The Greyhounds will make their annual two-game swing to Western New York for games on Friday, January 27 at Niagara and Sunday, January 29 at Canisius.
Loyola returns to Reitz Arena on Friday, February 3, to host Rider before going to Jersey City to play at Saint Peter’s on Super Bowl Sunday, February 5.
The Greyhounds then welcome Iona and Fairfield on Friday, February 10, and Sunday, February 12, respectively, and head to Marist on Wednesday, February 15.
The final home game of the season will take place on either Friday or Saturday, February 17 or 18, when Loyola hosts a BracketBuster game at Reitz Arena. In the past, the Greyhounds have faced the likes of Towson,Drexel, New Hampshire, UC-Davis and Tennessee State in those contests.
Loyola closes the regular-season with three consecutive road games. It visits Marist on Wednesday, February 15, followed by a trip to Rider on Friday, February 24, and Manhattan on Friday, February 26.
The league will host the 2012 MAAC Championships in a new location this year, playing the tournament at the Basketball Hall of Fame and the MassMutual Center in Springfield, Mass. Maac-achusetts begins on Thursday, March 1, and the conference champion will be crowned on Monday, March 5.
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Posted on 25 February 2010 by WNST Interns
The Retrievers showed they still have fight left in them. With their position in the America East Conference Tournament locked (they were in the 8 vs. 9 play-in-game against Albany no matter what the result was) the team had two goals in their season finale: Don’t finish in last place and go into the tournament with some momentum.
With the victory the Retrievers are just an Albany loss away from the eighth seed in the America East Conference tournament, meaning they were not the worst in their conference. They lost to Albany two times this season, but those were the Great Danes only conference victories.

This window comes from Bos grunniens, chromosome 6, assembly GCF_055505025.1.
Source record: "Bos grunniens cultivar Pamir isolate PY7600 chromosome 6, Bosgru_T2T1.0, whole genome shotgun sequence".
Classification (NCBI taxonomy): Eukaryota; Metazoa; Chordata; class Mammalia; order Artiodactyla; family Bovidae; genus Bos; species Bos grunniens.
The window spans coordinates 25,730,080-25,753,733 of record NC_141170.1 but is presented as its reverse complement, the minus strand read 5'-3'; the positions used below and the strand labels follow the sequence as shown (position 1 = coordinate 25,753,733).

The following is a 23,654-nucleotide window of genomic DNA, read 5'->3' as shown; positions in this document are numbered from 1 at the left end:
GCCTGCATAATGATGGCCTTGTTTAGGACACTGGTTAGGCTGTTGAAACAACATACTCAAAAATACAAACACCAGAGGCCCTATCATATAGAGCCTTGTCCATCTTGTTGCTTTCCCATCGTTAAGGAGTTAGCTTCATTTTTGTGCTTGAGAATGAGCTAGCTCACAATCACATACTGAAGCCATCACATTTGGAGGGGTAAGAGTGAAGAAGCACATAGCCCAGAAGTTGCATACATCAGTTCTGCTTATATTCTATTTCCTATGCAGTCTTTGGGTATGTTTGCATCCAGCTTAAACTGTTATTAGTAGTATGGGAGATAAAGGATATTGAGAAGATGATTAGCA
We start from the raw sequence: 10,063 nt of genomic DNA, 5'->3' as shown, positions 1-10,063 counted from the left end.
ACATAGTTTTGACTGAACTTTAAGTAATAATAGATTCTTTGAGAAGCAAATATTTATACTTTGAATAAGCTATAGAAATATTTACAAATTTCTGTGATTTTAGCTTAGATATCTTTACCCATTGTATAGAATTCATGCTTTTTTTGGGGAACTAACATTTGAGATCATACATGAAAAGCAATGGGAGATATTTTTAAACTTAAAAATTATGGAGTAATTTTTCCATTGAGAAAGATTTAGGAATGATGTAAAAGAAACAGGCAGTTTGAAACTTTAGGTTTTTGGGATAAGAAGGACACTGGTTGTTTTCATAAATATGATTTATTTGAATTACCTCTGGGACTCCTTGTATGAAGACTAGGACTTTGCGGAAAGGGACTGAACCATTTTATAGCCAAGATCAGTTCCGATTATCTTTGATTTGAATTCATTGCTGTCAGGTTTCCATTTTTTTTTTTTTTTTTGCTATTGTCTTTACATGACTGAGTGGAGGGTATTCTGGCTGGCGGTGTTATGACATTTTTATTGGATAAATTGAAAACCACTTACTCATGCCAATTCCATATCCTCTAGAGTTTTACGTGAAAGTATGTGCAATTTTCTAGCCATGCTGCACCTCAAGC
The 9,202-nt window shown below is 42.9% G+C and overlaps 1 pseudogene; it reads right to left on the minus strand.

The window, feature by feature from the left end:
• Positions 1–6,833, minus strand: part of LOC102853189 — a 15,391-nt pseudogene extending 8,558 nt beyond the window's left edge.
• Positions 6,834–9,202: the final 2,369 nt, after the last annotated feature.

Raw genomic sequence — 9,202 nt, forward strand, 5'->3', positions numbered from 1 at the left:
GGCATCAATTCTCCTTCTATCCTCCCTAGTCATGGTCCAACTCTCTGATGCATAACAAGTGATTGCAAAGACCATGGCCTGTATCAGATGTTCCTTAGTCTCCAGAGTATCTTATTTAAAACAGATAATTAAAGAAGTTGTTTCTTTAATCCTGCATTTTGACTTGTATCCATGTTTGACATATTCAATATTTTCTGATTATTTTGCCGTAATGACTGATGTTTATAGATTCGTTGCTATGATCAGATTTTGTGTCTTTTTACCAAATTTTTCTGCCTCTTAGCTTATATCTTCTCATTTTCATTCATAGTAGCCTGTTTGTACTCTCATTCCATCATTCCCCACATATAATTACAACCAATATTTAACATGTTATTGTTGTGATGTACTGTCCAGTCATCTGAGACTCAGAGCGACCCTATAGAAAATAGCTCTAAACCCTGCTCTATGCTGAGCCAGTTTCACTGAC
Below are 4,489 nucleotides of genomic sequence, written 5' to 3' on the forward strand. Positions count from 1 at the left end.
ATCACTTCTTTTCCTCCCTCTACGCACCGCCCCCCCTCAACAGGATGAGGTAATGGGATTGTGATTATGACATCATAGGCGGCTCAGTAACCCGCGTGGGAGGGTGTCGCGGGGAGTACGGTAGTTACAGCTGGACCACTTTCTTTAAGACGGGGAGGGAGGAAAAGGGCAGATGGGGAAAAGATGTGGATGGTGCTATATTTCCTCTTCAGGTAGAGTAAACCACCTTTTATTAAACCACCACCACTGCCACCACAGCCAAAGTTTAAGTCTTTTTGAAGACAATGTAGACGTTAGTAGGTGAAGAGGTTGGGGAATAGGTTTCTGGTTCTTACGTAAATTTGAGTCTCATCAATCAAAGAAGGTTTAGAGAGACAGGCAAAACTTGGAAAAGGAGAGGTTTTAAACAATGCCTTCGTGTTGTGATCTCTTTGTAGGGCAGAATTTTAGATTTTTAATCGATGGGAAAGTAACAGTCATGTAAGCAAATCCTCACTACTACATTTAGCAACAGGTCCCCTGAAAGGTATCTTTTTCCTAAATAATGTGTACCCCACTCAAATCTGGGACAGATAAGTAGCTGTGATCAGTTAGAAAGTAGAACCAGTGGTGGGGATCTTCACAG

But after not even being competitive against Binghamton, getting the win and playing well means so much more going into the conference tournament next weekend.
Against New Hampshire the Retrievers had both their best offensive and defensive night of the season, scoring a season high 79 points and holding New Hampshire to a season low (in terms of points allowed) 50 points.
Sophomore guard Chris De La Rosa scored a game high 23 points and had seven assists as he led five other player in double figures to a victory. Brian Neller made three threes for 11 points while Chauncey Gilliam had his first double-double of the season with 11 points and 10 rebounds. Robbie Jackson, Matt Spadafora, and Shawn Grant all scored 10 points.
UMBC just could not be stopped in the first half. They shot 66.7% from the floor and 75% from behind the line. Meanwhile, New Hampshire shot just 30.8%, and that dropped to 29.6% in the second half.
After two early four shots by Russell Graham in the first minute, UMBC got the lead and never looked back. They led by 22 points at the half and built it up to 33 with just 10 minutes to go in the game.
The Retrievers simply just out hustled the Wildcats. They out-rebounded New Hampshire 43-33, had 32 points in the pain, and 14 second chance points.